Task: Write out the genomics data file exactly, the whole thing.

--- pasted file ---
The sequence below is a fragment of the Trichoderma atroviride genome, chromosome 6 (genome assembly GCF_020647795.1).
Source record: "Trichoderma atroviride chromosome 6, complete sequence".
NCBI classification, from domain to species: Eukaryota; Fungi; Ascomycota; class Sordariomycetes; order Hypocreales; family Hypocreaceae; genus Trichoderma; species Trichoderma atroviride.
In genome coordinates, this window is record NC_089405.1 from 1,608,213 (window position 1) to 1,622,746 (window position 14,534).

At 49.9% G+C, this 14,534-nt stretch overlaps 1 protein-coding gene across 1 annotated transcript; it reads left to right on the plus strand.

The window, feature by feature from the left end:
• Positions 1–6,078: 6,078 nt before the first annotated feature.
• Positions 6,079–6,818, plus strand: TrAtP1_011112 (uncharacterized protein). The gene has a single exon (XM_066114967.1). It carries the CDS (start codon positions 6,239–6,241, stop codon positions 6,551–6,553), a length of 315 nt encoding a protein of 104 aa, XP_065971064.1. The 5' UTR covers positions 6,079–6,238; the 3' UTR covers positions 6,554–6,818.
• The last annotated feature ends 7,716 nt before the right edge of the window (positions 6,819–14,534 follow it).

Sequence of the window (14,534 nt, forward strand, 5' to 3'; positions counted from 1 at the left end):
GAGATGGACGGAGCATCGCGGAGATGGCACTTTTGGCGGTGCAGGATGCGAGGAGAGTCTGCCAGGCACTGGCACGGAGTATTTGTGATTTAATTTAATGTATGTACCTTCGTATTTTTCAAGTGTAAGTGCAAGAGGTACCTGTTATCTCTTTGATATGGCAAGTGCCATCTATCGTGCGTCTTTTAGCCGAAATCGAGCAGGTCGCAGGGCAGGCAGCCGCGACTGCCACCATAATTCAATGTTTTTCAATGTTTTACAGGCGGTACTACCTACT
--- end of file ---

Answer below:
The sequence below is a fragment of the Trichoderma atroviride genome, chromosome 6 (genome assembly GCF_020647795.1).
Source record: "Trichoderma atroviride chromosome 6, complete sequence".
NCBI classification, from domain to species: Eukaryota; Fungi; Ascomycota; class Sordariomycetes; order Hypocreales; family Hypocreaceae; genus Trichoderma; species Trichoderma atroviride.
In genome coordinates, this window is record NC_089405.1 from 1,608,213 (window position 1) to 1,622,746 (window position 14,534).

At 49.9% G+C, this 14,534-nt stretch overlaps 1 protein-coding gene across 1 annotated transcript; it reads left to right on the plus strand.

The window, feature by feature from the left end:
• Positions 1–6,078: 6,078 nt before the first annotated feature.
• Positions 6,079–6,818, plus strand: TrAtP1_011112 (uncharacterized protein). The gene has a single exon (XM_066114967.1). It carries the CDS (start codon positions 6,239–6,241, stop codon positions 6,551–6,553), a length of 315 nt encoding a protein of 104 aa, XP_065971064.1. The 5' UTR covers positions 6,079–6,238; the 3' UTR covers positions 6,554–6,818.
• The last annotated feature ends 7,716 nt before the right edge of the window (positions 6,819–14,534 follow it).

Sequence of the window (14,534 nt, forward strand, 5' to 3'; positions counted from 1 at the left end):
GAGATGGACGGAGCATCGCGGAGATGGCACTTTTGGCGGTGCAGGATGCGAGGAGAGTCTGCCAGGCACTGGCACGGAGTATTTGTGATTTAATTTAATGTATGTACCTTCGTATTTTTCAAGTGTAAGTGCAAGAGGTACCTGTTATCTCTTTGATATGGCAAGTGCCATCTATCGTGCGTCTTTTAGCCGAAATCGAGCAGGTCGCAGGGCAGGCAGCCGCGACTGCCACCATAATTCAATGTTTTTCAATGTTTTACAGGCGGTACTACCTACT